Certain woods caused me a lot of grief. OAK and REDWOOD were the worst until I discovered Cocobolo and Blood Wood. Hack and Gag!

    Since I am always fighting with Agent Orange induced COPD, I have to take really good care of my lungs and their associated parts of my respiratory system.

    One of the best things I ever did was take up the harmonica. It gives your lungs and the whole body really, a great workout.

    At first you'll get a little light headed - but people pay a lot of money for recreational drugs to get that feeling and if it comes for free with the harmonica ----- !

    Anyway - after a while you'll be able to jam along pretty good without passing out and I bet you'll notice that you feel yards better and your allergies are quite a bit better too.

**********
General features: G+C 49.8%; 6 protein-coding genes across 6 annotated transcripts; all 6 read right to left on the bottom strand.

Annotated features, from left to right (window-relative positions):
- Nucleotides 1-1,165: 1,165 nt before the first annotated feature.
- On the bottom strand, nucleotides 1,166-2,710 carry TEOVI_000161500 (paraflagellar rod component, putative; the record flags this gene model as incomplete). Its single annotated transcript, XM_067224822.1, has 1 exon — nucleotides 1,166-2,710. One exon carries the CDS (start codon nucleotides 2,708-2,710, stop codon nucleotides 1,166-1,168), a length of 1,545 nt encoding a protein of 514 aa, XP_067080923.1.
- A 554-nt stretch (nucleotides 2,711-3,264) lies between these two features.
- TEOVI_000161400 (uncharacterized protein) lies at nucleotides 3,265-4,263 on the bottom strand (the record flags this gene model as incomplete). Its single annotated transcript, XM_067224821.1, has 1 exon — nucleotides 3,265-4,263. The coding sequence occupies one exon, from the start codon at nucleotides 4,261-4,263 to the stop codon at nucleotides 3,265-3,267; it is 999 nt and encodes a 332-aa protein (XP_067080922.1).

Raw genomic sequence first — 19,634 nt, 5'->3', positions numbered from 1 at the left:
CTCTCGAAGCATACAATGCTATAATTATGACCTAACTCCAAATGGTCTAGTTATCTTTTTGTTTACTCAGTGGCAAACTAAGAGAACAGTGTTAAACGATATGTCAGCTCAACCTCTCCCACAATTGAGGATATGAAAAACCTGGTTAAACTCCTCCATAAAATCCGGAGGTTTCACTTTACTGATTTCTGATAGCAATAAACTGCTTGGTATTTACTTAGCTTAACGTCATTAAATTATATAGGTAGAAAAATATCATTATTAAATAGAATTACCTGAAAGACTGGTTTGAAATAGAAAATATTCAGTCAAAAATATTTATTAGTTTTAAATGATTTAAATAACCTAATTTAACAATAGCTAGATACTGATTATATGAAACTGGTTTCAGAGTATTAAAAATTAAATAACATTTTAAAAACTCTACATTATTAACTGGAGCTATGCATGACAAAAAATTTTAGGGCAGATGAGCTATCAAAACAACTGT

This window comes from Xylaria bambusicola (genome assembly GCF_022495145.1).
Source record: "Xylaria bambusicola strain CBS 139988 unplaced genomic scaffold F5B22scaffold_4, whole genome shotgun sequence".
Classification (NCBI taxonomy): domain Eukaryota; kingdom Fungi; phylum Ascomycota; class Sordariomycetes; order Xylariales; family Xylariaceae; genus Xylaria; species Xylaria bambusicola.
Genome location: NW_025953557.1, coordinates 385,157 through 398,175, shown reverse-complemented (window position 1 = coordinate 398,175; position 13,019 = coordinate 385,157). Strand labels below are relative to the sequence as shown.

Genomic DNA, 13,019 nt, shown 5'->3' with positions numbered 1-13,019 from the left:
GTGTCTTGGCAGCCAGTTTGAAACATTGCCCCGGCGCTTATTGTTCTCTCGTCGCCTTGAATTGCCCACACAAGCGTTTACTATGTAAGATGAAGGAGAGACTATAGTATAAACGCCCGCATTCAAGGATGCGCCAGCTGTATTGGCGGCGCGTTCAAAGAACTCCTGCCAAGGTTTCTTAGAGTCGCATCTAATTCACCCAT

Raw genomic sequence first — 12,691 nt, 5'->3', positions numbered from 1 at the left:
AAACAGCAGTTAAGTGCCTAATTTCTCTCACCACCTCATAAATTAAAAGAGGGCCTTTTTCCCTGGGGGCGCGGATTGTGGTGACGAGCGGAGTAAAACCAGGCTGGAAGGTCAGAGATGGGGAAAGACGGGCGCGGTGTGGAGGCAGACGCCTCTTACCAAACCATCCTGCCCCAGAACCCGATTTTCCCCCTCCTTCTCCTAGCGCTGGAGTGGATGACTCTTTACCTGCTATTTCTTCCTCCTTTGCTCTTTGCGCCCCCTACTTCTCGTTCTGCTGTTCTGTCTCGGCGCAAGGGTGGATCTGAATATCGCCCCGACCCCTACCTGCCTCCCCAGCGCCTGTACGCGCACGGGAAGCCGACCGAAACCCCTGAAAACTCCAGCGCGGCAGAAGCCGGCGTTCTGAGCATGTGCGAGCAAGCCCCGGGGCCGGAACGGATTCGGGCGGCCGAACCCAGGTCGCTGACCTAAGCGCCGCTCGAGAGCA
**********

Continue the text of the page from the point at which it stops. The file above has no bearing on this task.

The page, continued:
As far as not eating red meat and lots of fresh vegetables - well, that's OK - although I call that sort of a diet a bunch of well-aimed thought but it's really Bandini - I eat all the things I do in moderation and I love red meat and lots of dairy products. Mostly what you eat is a testimonial to what a marvelous machine your body is.

    Fruit, nuts and berries are all fine - delicious even - but we are not a ruminating animal and eschewing one set of foodstuffs over another - especially if they are pro-grains and leafy vegetables, is really outside the realm of normal digestibility for humans.

    As far as I know I cannot chew my cud nor do I have multiple stomachs to process whole grains, leafy vegetables and nuts.

    I feel if a foodstuff isn't digested on the first pass through your system, then it didn't belong there in the first place.

    I present:: corn. Run it through once and I bet you can re-serve it after you rinse it real well.
  12. Reticle


    Jul 24, 2009
    Charleston SC